The times in my life where I couldn’t exercise, I felt like I was going crazy. When I’ve been bedridden with a cold or recovering from surgery, I’ve felt anxious and annoyed that I couldn’t train, or go for a walk or even stretch everything out. I felt a little helpless.
My obvious whining aside, the reason for me feeling this way was because my body was used to exercise and my brain craved the adrenalin!
Exercise is excellent for the health of our brain, as well as the rest of the body. Our brains structurally decline with age, beginning in our 30’s. By the time we hit our 60’s, parts of the brain shrink in size between 1% and 2% a year.
But there is good news!
Studies show that a group of 60-year-olds not only put the brakes on their cognitive decline with 6 months of exercise – they actually reversed it! And it was found that the risk of developing Alzheimer’s disease can be reduced up to an incredible 50% when we make regular exercise a part of our routine.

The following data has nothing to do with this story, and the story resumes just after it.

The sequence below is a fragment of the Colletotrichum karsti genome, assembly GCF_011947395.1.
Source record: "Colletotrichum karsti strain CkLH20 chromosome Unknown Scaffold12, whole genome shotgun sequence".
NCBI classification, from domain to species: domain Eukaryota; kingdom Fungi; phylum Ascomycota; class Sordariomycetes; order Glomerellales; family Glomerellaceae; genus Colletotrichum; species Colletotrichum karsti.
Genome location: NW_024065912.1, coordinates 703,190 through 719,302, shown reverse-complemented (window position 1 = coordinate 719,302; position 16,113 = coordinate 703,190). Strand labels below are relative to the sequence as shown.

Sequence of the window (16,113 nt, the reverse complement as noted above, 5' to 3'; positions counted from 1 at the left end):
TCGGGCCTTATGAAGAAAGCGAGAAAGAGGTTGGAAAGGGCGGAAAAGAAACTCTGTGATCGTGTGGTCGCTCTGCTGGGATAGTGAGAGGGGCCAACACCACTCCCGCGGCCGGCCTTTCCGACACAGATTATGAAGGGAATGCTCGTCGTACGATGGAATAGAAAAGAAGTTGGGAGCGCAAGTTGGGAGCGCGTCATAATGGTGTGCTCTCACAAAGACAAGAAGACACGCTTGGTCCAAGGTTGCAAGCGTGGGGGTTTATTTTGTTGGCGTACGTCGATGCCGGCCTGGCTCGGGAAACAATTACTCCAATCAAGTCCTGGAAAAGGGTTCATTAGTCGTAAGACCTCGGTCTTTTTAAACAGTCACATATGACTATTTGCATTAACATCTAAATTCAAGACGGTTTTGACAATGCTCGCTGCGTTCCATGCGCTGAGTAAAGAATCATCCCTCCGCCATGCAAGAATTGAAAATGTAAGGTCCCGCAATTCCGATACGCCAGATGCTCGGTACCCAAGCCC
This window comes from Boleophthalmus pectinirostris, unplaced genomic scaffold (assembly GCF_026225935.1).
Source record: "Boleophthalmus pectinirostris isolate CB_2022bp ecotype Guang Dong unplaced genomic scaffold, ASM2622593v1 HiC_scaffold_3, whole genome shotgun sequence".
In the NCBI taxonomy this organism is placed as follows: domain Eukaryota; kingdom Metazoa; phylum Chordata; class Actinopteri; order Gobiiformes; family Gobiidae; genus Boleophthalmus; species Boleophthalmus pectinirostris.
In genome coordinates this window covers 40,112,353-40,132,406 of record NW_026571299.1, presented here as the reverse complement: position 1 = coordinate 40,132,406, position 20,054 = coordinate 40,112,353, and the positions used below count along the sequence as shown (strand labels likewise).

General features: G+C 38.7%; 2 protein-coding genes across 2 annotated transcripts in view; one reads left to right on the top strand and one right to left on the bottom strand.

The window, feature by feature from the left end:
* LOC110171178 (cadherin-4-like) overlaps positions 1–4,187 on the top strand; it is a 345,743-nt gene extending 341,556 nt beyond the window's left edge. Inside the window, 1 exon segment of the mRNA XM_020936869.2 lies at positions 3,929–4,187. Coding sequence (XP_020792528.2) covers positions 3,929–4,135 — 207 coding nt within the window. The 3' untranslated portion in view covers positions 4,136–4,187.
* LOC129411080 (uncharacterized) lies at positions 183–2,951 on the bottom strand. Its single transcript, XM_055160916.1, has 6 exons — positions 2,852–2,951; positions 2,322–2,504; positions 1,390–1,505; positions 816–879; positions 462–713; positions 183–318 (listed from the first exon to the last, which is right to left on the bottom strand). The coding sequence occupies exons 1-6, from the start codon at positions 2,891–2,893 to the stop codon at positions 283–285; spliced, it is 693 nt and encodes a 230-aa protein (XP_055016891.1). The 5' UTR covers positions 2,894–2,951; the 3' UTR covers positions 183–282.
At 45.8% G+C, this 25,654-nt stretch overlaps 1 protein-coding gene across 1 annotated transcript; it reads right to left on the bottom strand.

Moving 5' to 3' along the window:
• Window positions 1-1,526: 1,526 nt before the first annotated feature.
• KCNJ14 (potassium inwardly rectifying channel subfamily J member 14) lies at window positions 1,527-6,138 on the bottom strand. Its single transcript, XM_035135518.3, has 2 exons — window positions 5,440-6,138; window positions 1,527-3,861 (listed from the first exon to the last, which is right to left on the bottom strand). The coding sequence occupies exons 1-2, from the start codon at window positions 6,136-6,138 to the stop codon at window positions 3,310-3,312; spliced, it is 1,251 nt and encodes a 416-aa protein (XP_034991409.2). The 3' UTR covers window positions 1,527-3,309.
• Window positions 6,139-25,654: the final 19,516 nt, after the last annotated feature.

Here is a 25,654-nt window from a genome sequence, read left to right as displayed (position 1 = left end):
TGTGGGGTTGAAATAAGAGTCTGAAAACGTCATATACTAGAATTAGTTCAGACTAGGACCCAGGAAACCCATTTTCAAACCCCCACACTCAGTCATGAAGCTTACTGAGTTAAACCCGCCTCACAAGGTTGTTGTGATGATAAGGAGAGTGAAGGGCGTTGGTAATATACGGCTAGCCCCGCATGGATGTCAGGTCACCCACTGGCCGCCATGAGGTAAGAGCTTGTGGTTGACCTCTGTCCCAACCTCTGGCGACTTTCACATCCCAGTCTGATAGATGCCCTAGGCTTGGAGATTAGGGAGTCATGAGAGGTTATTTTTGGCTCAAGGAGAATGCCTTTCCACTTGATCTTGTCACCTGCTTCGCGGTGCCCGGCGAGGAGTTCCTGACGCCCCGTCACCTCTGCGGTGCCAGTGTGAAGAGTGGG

So how does exercise actually produce these amazing statistics?
The brain’s cerebellum, which is located above the spinal column, is responsible for coordinating and controlling our body movements. When we perform exercises that require intricate body position adjustments we improve plasticity and brain function in this area.
In this respect, free weight and machine exercises are more effective than runs or walks, for example – but don’t ditch the cardio just yet! Easy-going cardio is a great way for older adults to improve their breathing, strength and overall fitness. Plus, it’s so easy to do!
So, no matter what type of workout you’re doing, or whether you’re currently limited in how you can workout, remind yourself to take a breath, be patient, keep maneuvering around your setbacks and incorporating exercise in any way you can. Your brain (and your mood) will benefit!
For more info on the types of workouts that will benefit you, visit us here